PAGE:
Family : Galagidae
Text © DrSc Giuliano Russini – Biologist Zoologist
English translation by Mario Beltramini
The Senegal bushbaby, or Lesser galago, or Moholi galago (Galago senegalensis Géoffroy, 1796), was discovered by the great French biologist Etienne Geoffroy Saint-Hilaire during his exploration campaigns in Africa, around the end of the XVIII century.
Under the name of galago, are indicated some Prosimians (suborder Prosimia, see text Primates) typical of the African continent, which, with six species belonging to three distinct genera (Galago, Galagoides ed Euoticus), form the family of the Galagids (Galagidae).
Actually, even nowadays, the systematic of these Primates is not so clear; the debate about the family is still open at the International Commission of Zoological Nomenclature (ICZN).
The species of the three aforementioned genera cover a rather vast geographic area, corresponding to the Equatorial Africa, from east to west, and to the eastern part of central-southern Africa, till Zanzibar Island (Tanzania).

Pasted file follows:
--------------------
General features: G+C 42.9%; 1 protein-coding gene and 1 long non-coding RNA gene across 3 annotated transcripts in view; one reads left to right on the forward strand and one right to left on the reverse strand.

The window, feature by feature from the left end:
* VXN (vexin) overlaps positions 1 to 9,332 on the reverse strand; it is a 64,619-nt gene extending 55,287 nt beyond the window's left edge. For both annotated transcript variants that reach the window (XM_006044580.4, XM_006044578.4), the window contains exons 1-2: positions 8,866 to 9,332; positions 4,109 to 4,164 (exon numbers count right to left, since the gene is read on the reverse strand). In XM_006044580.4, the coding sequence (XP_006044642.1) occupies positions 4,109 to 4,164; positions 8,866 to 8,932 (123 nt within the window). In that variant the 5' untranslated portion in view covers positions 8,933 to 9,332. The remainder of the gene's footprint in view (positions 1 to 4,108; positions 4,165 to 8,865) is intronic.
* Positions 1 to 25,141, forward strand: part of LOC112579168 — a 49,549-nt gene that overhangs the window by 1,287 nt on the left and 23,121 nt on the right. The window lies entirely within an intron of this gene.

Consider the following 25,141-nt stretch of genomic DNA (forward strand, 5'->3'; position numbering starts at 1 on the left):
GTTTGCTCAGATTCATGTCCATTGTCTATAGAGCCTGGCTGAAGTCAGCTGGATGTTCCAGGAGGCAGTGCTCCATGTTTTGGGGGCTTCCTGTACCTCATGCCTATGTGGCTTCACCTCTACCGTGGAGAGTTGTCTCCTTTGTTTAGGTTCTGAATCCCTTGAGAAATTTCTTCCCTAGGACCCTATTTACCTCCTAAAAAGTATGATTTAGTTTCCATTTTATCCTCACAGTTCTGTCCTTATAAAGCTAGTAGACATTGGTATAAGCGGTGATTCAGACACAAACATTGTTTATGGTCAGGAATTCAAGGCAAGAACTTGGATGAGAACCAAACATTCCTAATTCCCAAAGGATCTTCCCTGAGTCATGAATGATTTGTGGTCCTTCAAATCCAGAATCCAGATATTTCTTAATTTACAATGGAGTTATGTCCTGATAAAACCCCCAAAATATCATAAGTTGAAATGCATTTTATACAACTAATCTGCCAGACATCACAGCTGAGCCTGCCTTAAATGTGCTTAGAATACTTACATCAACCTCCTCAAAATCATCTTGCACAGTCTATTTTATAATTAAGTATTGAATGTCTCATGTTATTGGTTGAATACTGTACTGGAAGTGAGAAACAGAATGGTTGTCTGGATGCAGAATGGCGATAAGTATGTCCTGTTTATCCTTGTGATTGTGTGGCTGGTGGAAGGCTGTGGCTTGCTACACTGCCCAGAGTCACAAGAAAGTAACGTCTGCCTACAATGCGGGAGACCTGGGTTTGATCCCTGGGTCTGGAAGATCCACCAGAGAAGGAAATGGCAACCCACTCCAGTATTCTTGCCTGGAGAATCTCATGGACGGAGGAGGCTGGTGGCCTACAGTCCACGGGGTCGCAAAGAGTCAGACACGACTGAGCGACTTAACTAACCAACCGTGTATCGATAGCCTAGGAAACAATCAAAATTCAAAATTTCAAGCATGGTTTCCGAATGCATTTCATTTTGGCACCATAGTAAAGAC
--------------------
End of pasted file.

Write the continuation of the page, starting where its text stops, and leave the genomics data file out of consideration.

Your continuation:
In the specific, the Galago senegalensis is at home from Senegal to Kenya, the so-called Sahelian Africa, but it may be found also in Uganda, and on the western and eastern coasts of Equatorial Africa.
Some individuals do live also in Tanzania, Zanzibar included, even if in this last case, it has been probably introduced by the man as domestic animal, as the Anglo Saxons used to do. In these locations they are still affectionately called “Bushbabies”, that is, “bushes children”, this also because when they are particularly numerous in the bush, they emit such loud cries that they seem to be children playing in the courtyard.
The Senegal bushbaby and the very rare Bioko Allen’s bushbaby (Galago alleni), are the galagos in the strict sense, well distinct from the dwarf bushbabies of the genus Galagoides, and from the needle-clawed bushbabies of the genus Euoticus. Even if some authors affirm they are ten, the Galago senegalensis has four races, having the same range as the nominal species, and these are the Galago senegalensis dunnae, the Galago senegalensis sotikae, the Galago senegalensis braccatus, and the Galago senegalensis senegalensis.